All 122 seats of the House of Representatives
62 seats were needed for a majority in the House
31 (of the 60) seats of the Senate
Popular vote by state with graphs indicating the number of seats won. As this is an IRV election, seat totals are not determined by popular vote by state but instead via results in each electorate.
The 1961 Australian federal election was held in Australia on 9 December 1961. All 122 seats in the House of Representatives and 31 of the 60 seats in the Senate were up for election. The incumbent Liberal–Country coalition led by Prime Minister Robert Menzies defeated the opposition Labor Party under Arthur Calwell, despite losing the two-party-preferred popular vote. In his first election as Labor leader, Calwell significantly reduced the Coalition's margin, gaining 15 seats to leave the government with only a one-seat majority.
Due to a credit squeeze, the economy had gone into a brief recession in 1961 and unemployment had risen to high levels. This saw an increase in popularity for Labor; Menzies' case was not helped by an approach seen by the press, notably the Sydney Morning Herald, as inappropriately paternalistic. The Herald, which had long supported Menzies, switched sides to support Calwell and Labor, which gave Calwell the confidence to mount a spirited campaign. These factors were enough to see a swing against the Menzies Government.
House of Representatives
|Party||Votes||%||Swing||Seats Won||Seats Held||Change|
|Liberal–Country joint ticket||1,595,696||33.16||+9.79||8||*||*|
|Liberal (separate ticket)||398,292||8.28||–12.41||7||24||–1|
|¦�||Country (separate ticket)||31,090||0.65||–0.50||1||6||–1|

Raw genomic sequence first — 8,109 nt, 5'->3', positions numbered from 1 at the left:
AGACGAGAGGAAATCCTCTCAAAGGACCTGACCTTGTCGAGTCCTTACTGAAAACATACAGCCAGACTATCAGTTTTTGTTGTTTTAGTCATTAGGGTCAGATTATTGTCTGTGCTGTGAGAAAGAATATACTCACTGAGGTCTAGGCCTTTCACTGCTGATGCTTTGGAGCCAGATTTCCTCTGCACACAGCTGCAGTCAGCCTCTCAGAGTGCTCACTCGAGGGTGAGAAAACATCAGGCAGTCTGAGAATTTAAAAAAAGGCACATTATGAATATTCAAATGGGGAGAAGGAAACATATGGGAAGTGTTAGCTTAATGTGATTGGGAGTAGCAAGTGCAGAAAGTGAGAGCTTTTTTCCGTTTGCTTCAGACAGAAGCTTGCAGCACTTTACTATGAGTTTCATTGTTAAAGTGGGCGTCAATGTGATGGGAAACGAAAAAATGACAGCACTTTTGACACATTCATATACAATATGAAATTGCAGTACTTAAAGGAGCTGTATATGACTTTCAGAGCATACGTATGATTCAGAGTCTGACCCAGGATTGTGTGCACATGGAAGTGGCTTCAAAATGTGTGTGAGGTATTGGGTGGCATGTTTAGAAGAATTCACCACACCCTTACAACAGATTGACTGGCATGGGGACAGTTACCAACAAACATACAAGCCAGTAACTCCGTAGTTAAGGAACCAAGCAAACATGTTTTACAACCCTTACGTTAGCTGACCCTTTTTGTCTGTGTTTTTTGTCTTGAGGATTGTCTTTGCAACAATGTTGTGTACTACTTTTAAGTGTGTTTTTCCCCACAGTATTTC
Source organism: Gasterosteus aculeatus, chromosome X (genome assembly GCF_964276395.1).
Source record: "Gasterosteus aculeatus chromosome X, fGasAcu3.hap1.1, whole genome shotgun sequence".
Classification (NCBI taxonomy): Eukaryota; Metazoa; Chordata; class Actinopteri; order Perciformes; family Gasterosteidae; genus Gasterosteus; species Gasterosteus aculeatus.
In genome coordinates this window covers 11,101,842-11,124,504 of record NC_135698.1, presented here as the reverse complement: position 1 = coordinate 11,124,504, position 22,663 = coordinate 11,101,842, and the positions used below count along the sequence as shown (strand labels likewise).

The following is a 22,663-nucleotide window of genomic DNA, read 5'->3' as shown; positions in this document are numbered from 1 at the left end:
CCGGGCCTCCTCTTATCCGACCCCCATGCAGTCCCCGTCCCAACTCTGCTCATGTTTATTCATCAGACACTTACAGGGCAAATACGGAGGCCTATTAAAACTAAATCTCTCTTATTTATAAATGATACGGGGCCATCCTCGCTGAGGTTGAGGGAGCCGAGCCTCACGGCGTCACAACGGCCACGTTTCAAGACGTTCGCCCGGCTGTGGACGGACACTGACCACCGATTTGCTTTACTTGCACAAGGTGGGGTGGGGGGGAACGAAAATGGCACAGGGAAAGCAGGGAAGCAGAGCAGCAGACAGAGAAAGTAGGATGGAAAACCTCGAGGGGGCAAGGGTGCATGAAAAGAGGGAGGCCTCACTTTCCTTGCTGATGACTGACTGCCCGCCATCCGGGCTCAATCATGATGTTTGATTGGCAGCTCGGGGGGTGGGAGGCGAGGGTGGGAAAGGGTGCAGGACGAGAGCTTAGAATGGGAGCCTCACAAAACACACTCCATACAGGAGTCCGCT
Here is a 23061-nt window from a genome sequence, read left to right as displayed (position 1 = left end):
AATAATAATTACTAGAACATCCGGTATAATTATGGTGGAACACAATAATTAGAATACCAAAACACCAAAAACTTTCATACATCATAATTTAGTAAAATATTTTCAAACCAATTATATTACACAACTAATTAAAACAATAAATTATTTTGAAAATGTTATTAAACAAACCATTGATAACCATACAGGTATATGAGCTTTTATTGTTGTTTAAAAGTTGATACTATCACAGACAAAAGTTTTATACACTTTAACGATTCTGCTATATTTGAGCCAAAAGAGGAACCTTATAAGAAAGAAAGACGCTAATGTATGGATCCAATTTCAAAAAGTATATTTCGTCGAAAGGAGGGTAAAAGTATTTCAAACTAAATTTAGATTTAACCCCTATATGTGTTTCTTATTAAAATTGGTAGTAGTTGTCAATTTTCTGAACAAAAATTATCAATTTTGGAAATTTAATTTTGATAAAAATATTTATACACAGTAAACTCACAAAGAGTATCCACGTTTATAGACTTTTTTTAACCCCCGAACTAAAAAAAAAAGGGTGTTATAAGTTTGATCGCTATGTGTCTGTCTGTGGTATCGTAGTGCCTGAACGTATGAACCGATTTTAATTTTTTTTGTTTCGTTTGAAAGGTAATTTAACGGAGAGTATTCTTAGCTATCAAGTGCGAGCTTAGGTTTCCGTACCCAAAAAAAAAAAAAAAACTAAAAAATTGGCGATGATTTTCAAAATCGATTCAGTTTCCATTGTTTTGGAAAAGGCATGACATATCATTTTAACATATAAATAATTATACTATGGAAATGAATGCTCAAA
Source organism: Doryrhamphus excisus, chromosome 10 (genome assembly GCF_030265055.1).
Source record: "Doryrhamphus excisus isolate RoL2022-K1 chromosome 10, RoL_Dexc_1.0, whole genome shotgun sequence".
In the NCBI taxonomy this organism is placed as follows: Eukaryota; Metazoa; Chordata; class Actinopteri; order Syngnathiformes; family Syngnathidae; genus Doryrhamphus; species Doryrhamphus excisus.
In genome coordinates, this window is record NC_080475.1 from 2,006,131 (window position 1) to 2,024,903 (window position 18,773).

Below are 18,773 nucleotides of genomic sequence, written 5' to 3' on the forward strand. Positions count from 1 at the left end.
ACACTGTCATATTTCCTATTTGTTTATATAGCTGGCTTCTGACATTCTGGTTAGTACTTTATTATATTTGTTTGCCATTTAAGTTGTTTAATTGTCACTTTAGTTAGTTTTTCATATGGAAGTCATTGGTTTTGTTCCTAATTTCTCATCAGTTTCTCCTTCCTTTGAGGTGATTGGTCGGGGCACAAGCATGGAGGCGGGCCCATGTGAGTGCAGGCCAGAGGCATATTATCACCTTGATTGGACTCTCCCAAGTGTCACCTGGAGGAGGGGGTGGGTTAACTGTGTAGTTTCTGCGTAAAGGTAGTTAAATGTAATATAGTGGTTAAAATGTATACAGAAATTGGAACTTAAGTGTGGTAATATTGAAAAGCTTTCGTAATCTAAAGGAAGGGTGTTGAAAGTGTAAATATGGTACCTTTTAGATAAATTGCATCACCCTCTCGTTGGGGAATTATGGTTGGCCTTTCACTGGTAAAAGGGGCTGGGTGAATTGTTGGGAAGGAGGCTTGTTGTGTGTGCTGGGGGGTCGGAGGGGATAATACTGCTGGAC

- In New South Wales, Queensland, and Victoria, the coalition parties ran a joint ticket. Of the eight senators elected on a joint ticket, five were members of the Liberal Party and three were members of the Country Party. In Western Australia, the coalition parties ran on separate tickets. In South Australia and Tasmania, only the Liberal Party ran a ticket.
- The sole independent elected was Reg Turnbull of Tasmania.
- "Other" includes 7,430 votes for "Pensioners" and 2,599 votes for the Commonwealth Centre Party.
Seats changing hands
- Members in italics did not contest their seat at this election.
For a long time, the 1961 election remained the closest Federal election in Australian history, with the Coalition being reduced to a one-seat majority. The election was decided in the seats of Bruce near Melbourne and Moreton near Brisbane.
However, the Coalition was not ensured of a sixth term in government until Jim Killen won Moreton by only 130 votes. Labor actually won 62 seats, the same as the Coalition. However, without Bruce, the best Labor could hope for was a hung parliament, since two of its seats were in ACT and Northern Territory. At the time, territorial MPs had limited voting rights and were not counted for the purpose of determining who was to form government. The record for the closest election in Australia's history was eventually beaten by the 2010 election, which was a 72-72 seat draw.
The most notable casualty was Earle Page, the third-longest serving MP in Australia's history, and briefly Prime Minister. He had been the member for Cowper since 1919. Although he was 81 years old and gravely ill with lung cancer, he decided to fight his 17th general election. His Labor opponent, Frank McGuren, needed a seemingly daunting 11-point swing to win the seat, but won by a slim three-point margin on the second count. Page, who had been too sick to actively campaign, died 11 days after the election without ever knowing he had been defeated.
- Candidates of the Australian federal election, 1961
- Members of the Australian House of Representatives, 1961–1963
- Members of the Australian Senate, 1962–1965
- 1961 election results in Victoria from Adam Carr's election archive
- Bartlett, Andrew (17 January 2007). "Sir James Killen: Moreton, Menzies and Mythology". The Bartlett Diaries. Archived from the original on 5 May 2007. Retrieved 15 May 2007.
- University of WA election results in Australia since 1890
- AEC 2PP vote
- Prior to 1984 the AEC did not undertake a full distribution of preferences for statistical purposes. The stored ballot papers for the 1983 election were put through this process prior to their destruction. Therefore, the figures from 1983 onwards show the actual result based on full distribution of preferences.